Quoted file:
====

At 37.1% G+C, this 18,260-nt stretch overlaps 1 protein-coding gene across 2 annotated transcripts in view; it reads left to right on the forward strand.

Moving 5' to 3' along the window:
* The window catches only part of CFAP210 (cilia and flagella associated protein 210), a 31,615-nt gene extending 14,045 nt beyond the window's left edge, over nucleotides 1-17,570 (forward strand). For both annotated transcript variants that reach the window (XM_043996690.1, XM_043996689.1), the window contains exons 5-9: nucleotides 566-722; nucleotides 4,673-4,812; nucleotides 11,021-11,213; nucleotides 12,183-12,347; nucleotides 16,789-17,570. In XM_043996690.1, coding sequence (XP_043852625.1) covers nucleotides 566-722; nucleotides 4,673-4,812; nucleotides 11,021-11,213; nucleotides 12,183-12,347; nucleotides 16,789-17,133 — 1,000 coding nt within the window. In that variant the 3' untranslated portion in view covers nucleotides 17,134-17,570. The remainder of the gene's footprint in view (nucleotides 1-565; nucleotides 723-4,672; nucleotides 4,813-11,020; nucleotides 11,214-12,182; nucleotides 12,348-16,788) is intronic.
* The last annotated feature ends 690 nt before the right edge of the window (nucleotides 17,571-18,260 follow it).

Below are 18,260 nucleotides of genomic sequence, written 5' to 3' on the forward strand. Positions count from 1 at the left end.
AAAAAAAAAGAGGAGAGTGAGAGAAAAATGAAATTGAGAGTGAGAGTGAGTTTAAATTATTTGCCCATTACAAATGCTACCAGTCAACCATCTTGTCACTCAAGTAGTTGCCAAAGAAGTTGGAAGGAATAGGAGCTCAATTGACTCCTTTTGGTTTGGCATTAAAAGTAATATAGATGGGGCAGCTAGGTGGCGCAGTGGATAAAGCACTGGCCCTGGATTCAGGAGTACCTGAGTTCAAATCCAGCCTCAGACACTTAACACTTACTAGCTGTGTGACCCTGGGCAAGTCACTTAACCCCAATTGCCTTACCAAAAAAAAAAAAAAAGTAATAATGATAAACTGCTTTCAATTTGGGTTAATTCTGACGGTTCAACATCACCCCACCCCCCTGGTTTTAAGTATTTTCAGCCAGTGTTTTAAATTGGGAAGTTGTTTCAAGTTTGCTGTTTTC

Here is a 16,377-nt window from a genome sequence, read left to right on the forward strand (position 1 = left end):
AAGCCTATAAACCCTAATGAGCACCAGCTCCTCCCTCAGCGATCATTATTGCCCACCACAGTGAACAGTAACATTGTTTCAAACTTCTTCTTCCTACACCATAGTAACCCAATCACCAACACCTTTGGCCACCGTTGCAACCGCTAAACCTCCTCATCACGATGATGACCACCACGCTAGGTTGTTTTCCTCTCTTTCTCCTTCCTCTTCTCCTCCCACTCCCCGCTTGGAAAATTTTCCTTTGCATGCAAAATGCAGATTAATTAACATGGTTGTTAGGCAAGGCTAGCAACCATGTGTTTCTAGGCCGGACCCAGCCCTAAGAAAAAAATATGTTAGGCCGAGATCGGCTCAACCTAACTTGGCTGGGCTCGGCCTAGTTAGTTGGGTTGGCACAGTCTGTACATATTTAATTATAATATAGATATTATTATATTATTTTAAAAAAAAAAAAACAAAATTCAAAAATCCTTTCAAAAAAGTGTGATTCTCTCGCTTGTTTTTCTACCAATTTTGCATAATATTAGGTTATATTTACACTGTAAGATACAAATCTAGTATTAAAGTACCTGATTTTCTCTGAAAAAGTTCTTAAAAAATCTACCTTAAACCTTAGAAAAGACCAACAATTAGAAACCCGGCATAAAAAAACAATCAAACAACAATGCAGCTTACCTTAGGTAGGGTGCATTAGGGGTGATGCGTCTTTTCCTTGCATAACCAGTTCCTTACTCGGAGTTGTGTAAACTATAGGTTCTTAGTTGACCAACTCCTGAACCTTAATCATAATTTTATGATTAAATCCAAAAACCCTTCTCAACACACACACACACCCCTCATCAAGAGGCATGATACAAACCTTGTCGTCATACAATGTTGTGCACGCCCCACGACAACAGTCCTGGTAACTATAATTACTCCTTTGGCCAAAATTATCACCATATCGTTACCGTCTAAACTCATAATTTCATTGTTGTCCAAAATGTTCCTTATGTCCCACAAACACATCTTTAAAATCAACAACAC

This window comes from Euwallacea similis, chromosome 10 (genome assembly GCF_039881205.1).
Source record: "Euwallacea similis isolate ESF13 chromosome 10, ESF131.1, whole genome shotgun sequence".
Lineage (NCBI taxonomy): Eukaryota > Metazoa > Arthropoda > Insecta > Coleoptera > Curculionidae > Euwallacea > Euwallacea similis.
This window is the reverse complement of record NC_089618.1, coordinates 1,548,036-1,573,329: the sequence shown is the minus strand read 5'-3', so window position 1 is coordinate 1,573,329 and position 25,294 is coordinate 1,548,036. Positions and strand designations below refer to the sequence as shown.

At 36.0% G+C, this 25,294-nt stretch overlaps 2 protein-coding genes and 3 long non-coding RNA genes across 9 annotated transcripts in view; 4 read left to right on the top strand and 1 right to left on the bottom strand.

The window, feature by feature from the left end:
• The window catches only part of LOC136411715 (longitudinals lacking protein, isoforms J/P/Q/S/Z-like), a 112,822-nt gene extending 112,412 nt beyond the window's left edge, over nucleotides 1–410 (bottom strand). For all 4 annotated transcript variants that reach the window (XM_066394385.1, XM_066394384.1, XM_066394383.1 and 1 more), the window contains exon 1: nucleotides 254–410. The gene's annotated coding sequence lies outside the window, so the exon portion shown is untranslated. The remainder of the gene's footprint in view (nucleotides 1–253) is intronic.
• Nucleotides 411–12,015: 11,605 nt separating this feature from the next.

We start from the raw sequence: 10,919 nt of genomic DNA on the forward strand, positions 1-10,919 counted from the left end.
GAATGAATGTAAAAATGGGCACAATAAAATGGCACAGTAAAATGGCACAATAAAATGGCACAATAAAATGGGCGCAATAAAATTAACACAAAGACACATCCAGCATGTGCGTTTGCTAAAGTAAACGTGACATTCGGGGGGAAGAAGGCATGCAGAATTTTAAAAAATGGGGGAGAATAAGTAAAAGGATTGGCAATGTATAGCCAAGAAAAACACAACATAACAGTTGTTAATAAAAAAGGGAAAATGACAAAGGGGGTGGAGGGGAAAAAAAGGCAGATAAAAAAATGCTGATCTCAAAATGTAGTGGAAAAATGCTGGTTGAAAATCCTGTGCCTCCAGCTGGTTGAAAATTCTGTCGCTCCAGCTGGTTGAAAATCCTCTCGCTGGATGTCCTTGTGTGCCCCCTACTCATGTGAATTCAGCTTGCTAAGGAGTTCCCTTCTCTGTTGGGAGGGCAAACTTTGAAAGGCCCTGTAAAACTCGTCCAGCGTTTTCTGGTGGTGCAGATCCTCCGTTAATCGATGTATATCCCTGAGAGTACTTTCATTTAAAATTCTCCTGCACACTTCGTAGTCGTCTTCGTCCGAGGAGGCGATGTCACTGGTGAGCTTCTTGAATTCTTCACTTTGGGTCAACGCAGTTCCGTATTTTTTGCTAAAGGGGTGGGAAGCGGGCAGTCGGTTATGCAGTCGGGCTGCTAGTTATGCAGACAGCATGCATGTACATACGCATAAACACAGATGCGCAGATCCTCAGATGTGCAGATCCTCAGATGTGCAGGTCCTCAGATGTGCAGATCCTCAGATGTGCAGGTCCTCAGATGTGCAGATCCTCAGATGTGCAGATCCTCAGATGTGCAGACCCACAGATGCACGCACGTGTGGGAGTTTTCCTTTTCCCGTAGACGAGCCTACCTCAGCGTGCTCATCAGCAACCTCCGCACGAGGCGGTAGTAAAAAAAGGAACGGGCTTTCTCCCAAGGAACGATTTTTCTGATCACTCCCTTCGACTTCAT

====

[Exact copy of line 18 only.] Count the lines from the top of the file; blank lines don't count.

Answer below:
GAATGAATGTAAAAATGGGCACAATAAAATGGCACAGTAAAATGGCACAATAAAATGGCACAATAAAATGGGCGCAATAAAATTAACACAAAGACACATCCAGCATGTGCGTTTGCTAAAGTAAACGTGACATTCGGGGGGAAGAAGGCATGCAGAATTTTAAAAAATGGGGGAGAATAAGTAAAAGGATTGGCAATGTATAGCCAAGAAAAACACAACATAACAGTTGTTAATAAAAAAGGGAAAATGACAAAGGGGGTGGAGGGGAAAAAAAGGCAGATAAAAAAATGCTGATCTCAAAATGTAGTGGAAAAATGCTGGTTGAAAATCCTGTGCCTCCAGCTGGTTGAAAATTCTGTCGCTCCAGCTGGTTGAAAATCCTCTCGCTGGATGTCCTTGTGTGCCCCCTACTCATGTGAATTCAGCTTGCTAAGGAGTTCCCTTCTCTGTTGGGAGGGCAAACTTTGAAAGGCCCTGTAAAACTCGTCCAGCGTTTTCTGGTGGTGCAGATCCTCCGTTAATCGATGTATATCCCTGAGAGTACTTTCATTTAAAATTCTCCTGCACACTTCGTAGTCGTCTTCGTCCGAGGAGGCGATGTCACTGGTGAGCTTCTTGAATTCTTCACTTTGGGTCAACGCAGTTCCGTATTTTTTGCTAAAGGGGTGGGAAGCGGGCAGTCGGTTATGCAGTCGGGCTGCTAGTTATGCAGACAGCATGCATGTACATACGCATAAACACAGATGCGCAGATCCTCAGATGTGCAGATCCTCAGATGTGCAGGTCCTCAGATGTGCAGATCCTCAGATGTGCAGGTCCTCAGATGTGCAGATCCTCAGATGTGCAGATCCTCAGATGTGCAGACCCACAGATGCACGCACGTGTGGGAGTTTTCCTTTTCCCGTAGACGAGCCTACCTCAGCGTGCTCATCAGCAACCTCCGCACGAGGCGGTAGTAAAAAAAGGAACGGGCTTTCTCCCAAGGAACGATTTTTCTGATCACTCCCTTCGACTTCAT